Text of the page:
China is planning to ban companies from going public on foreign stock markets through variable interest entities, according to people familiar with the matter, closing a loophole long used by the country’s technology industry to raise capital from overseas investors.
The ban, intended in part to address concerns over data security, is among changes included in a new draft of China’s overseas listing rules that may be finalized as soon as this month, said the people, asking not to be identified discussing private information. Companies using the so-called VIE structure would still be allowed to pursue initial public offerings in Hong Kong, subject to regulatory approval, the people said.
Companies currently listed in the U.S. and Hong Kong that use VIEs would need to make adjustments so their ownership structures are more transparent in regulatory reviews, especially in sectors off limits for foreign investment, the people said. It’s unclear if that would mean a revamp of shareholders or, more drastically, a delisting of the most sensitive firms—moves that could revive fears of a decoupling between China and the U.S. in areas like technology. Details of the proposed rules are still being discussed and could change.
The overhaul would represent one of Beijing’s biggest steps to crack down on overseas listings following the New York IPO of ride-hailing giant Didi Global Inc., which proceeded despite regulatory concerns. Authorities have since moved swiftly to halt the flood of firms seeking to go public in the U.S., shuttering a path that’s generated billions of dollars for technology firms and their Wall Street backers.
It’s all part of a yearlong campaign to curb the breakneck growth of China’s Internet sector and what Beijing has termed a “reckless” expansion of private capital. Banning VIEs from foreign listings would close a gap that’s been used for two decades by technology giants from Alibaba Group Holding Ltd. to Tencent Holdings Ltd. to sidestep restrictions on foreign investment and list offshore. It potentially thwarts the ambitions of firms like ByteDance Ltd. contemplating going public outside the mainland.
The China Securities Regulatory Commission didn’t immediately respond to a request for comment.
While a universal ban on the VIE structure isn’t being contemplated, a halt on foreign listings and additional review for Hong Kong IPOs would mean the model will no longer be a viable way for many startups to tap capital markets. Some investment banks have already been advised by regulators to stop work on new deals involving VIEs, a person familiar with the matter said.
The demise of the VIE route would further threaten a lucrative line of business for Wall Street banks, which have helped almost 300 Chinese firms raise about $82 billion through first-time share sales in the U.S. over the past decade.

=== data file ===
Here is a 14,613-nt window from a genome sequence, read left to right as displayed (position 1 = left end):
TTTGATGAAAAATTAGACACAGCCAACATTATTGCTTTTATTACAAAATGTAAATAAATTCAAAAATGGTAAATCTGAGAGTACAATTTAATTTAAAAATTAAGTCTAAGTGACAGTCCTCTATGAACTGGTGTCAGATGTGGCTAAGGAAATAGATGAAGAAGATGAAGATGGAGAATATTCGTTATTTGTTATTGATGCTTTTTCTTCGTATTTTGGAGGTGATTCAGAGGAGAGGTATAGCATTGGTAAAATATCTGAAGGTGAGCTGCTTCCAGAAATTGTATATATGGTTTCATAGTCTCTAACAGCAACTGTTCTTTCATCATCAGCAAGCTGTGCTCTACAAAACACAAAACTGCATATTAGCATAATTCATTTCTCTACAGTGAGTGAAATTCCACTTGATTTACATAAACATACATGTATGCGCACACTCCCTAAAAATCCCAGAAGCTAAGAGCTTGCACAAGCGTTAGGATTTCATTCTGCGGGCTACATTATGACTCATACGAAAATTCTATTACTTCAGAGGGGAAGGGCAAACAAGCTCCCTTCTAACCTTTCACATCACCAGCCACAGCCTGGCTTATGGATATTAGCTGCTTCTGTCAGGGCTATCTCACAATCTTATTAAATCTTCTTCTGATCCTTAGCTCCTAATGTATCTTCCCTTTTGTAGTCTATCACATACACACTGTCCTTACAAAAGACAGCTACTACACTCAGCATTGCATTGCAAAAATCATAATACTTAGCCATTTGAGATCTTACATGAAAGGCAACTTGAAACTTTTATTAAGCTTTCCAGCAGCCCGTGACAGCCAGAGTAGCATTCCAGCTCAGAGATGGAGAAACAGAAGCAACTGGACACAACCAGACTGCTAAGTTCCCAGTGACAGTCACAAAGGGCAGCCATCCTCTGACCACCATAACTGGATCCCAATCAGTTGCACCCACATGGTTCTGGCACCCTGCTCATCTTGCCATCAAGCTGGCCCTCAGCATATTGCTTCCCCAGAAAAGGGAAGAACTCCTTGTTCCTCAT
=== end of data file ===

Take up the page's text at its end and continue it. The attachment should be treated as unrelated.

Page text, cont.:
VIEs have been a perennial worry for global investors given their shaky legal status. Pioneered by Sina Corp. and its investment bankers during a 2000 IPO, the VIE framework has never been formally endorsed by Beijing.
It has nevertheless enabled Chinese companies to bypass rules on foreign investment in sensitive sectors including the Internet industry. The structure allows a Chinese firm to transfer profits to an offshore entity—registered in places like the Cayman Islands or British Virgin Islands—with shares that foreign investors can then own.
While virtually every major Chinese Internet company has used the structure, it has become increasingly worrisome for Beijing after technology firms infiltrated every corner of Chinese life and amassed reams of consumer data. Companies holding the data of more than 1 million users must undergo approval when seeking listings in other nations, the Cyberspace Administration of China said in July.
A cybersecurity review may also be required for firms planning IPOs in Hong Kong if it’s decided that the listing will potentially have an impact on national security. The change hasn’t stopped data-rich companies like music streaming venture Cloud Village Inc. and artificial intelligence giant SenseTime Group Inc. from planning debuts in the city.
Till recently, authorities had little legal recourse to prevent sensitive overseas listings, as with the Didi IPO. Officials have asked the ride-hailing giant to devise a plan to delist from the U.S., people familiar said last week, an unprecedented request.
Since a crackdown on Didi began in early July, only one mainland-based Chinese company has priced a U.S. IPO, while 29 have listed shares in Hong Kong, according to data compiled by Bloomberg. NetEase Inc.’s Cloud Village will debut in the city on Thursday, while the closely-watched offering of SenseTime is expected to start trading in the week of Dec. 13.
A senior official at the securities regulator said last week that China fully supports companies that choose Hong Kong as a primary listing venue. China doesn’t think delisting from the U.S. is a good thing for the companies, for global investors or for the China-U.S. relationship, added Shen Bing, director-general of the CSRC’s department of international affairs.
China’s heightened regulatory scrutiny has been echoed in the U.S. The Securities and Exchange Commission has halted pending IPOs by Chinese companies until full disclosures of political and regulators risks are made, warning investors may not be aware they are actually buying shares of shell companies instead of direct stakes in businesses.
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